"The massacre is a horrific story and one the rest of the nation will be fascinated by," said Patrick. "The perpetrators singled out people and attacked them even after they raised a white flag of surrender. But today, Mormons still don't quite understand how to say, 'We're sorry.' They won't admit to anything at all."
When the monument was rebuilt eight years ago, it was "assembled with a lot of fervor and a great deal of volunteerism," said Patrick.
"All of a sudden, they were building the new one having torn down the old one repeatedly," he said. "And then they denied having anything to do with the massacre. Even when bones were accidentally dug up, there was a rush to send them to BYU [Brigham Young University], which infuriated the relatives of the Arkansas victims."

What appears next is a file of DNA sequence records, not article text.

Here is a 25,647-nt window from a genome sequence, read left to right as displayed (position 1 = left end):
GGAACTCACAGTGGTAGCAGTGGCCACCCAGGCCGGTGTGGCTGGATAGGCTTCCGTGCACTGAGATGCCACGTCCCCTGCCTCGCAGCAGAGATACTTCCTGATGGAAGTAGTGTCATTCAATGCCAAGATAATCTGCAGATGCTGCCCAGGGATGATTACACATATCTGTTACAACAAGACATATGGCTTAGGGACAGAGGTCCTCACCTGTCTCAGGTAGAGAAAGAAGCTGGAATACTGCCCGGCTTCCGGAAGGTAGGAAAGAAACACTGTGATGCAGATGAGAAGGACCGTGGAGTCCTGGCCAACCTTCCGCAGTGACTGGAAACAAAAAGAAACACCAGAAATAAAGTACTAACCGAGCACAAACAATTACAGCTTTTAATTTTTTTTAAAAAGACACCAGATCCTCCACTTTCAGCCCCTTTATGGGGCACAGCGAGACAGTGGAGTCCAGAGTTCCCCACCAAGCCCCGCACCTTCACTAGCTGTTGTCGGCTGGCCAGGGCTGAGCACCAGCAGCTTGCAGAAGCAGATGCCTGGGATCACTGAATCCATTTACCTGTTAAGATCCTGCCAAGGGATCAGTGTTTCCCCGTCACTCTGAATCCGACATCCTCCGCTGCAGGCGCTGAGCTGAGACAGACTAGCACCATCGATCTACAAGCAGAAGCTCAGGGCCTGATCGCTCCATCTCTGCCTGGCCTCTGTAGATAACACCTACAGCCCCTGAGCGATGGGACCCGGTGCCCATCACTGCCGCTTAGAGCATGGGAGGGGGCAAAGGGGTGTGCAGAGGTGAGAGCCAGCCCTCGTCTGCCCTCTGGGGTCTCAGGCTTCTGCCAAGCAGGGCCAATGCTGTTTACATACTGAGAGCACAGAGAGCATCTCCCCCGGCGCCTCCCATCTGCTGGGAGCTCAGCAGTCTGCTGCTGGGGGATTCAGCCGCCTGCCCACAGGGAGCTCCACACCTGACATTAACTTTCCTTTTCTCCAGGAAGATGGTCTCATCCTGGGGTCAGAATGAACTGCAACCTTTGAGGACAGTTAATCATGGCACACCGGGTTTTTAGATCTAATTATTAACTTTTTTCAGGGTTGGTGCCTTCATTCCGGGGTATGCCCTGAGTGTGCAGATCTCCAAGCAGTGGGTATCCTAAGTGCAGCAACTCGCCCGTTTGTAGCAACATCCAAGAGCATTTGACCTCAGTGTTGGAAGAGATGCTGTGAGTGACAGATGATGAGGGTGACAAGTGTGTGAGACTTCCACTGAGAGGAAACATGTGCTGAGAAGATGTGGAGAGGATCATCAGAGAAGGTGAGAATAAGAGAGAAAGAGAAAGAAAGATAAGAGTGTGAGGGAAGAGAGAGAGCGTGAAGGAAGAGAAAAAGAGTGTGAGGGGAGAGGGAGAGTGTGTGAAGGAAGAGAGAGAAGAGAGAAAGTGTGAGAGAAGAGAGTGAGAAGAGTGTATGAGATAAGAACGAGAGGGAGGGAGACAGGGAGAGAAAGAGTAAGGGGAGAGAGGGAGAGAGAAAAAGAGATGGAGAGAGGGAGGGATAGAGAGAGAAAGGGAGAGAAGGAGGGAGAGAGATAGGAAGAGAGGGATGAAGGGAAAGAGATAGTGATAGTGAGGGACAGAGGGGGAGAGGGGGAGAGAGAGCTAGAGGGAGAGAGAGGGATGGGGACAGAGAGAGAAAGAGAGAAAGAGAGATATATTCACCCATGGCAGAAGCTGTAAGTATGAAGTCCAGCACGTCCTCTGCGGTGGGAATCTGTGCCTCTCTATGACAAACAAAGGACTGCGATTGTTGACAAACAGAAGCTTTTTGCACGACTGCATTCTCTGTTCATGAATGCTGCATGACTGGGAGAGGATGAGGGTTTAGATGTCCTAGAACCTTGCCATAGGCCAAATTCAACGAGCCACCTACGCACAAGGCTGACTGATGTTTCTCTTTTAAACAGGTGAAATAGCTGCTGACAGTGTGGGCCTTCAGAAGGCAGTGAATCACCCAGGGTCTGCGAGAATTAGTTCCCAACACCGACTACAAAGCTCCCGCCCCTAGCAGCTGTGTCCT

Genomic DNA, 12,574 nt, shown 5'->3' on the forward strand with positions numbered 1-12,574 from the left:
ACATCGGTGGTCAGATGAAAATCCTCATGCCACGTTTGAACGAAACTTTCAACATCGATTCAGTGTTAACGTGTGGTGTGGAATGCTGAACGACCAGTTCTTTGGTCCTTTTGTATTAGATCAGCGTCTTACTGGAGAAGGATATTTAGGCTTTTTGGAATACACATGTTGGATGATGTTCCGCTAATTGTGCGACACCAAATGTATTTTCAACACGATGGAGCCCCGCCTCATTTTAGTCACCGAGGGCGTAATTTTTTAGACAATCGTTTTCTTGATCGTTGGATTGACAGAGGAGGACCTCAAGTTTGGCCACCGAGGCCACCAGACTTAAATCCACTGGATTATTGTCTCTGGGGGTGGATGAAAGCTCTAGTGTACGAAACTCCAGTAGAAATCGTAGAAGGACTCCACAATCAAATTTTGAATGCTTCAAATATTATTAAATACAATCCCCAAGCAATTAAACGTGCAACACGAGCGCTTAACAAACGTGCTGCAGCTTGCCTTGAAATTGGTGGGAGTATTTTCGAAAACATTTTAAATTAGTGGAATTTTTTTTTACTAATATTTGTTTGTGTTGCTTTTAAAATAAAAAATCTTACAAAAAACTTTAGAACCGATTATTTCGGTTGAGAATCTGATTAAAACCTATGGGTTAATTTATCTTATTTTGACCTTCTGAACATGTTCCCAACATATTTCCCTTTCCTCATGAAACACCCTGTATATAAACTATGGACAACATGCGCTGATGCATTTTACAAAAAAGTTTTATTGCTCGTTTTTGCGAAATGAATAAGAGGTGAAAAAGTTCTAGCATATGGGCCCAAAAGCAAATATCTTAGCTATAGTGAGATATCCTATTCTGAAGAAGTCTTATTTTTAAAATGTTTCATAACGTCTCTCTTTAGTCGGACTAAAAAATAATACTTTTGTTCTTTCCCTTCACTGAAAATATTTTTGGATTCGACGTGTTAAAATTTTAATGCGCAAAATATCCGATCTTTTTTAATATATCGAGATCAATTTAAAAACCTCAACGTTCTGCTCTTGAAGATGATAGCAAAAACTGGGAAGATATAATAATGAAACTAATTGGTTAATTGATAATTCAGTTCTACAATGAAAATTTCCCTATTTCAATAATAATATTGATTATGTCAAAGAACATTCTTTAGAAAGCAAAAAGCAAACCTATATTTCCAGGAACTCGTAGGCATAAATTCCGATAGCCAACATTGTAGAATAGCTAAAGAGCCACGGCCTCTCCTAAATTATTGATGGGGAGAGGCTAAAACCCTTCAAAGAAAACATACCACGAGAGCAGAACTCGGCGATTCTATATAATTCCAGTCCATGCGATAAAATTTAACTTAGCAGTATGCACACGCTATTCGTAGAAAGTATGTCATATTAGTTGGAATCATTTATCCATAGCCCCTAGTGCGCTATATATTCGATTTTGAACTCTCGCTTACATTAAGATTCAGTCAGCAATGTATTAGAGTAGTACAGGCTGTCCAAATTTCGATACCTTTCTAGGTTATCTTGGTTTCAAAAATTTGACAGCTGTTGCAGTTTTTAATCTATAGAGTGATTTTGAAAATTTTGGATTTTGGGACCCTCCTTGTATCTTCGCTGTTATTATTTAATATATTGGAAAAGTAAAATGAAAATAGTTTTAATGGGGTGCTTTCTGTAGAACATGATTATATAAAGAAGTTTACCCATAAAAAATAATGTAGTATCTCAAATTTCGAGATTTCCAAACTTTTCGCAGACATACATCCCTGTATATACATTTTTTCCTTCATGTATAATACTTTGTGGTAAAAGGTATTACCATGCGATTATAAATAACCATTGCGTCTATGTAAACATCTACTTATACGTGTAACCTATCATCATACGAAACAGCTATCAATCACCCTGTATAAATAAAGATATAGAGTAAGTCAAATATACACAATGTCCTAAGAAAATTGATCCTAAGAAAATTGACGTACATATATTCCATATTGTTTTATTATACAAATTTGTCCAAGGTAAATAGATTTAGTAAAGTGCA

Patrick said there is no mention on the monument that would help visitors understand what happened at Mountain Meadows 150 years ago.
"They have taken control of history. The worst massacre in U.S. history, and no one is allowed to know about it," he said. "For a while, they seemed to be contrite but then, well, maybe their lawyers advised them to disavow everything."
Mormons have long been considered "a people apart." But now, as one of the fastest-growing religions in the world with more than 12 million followers, a presidential candidate vying for the White House and no shortage of media attention, Mormons may soon discover they can no longer "take control of history," no matter how painful.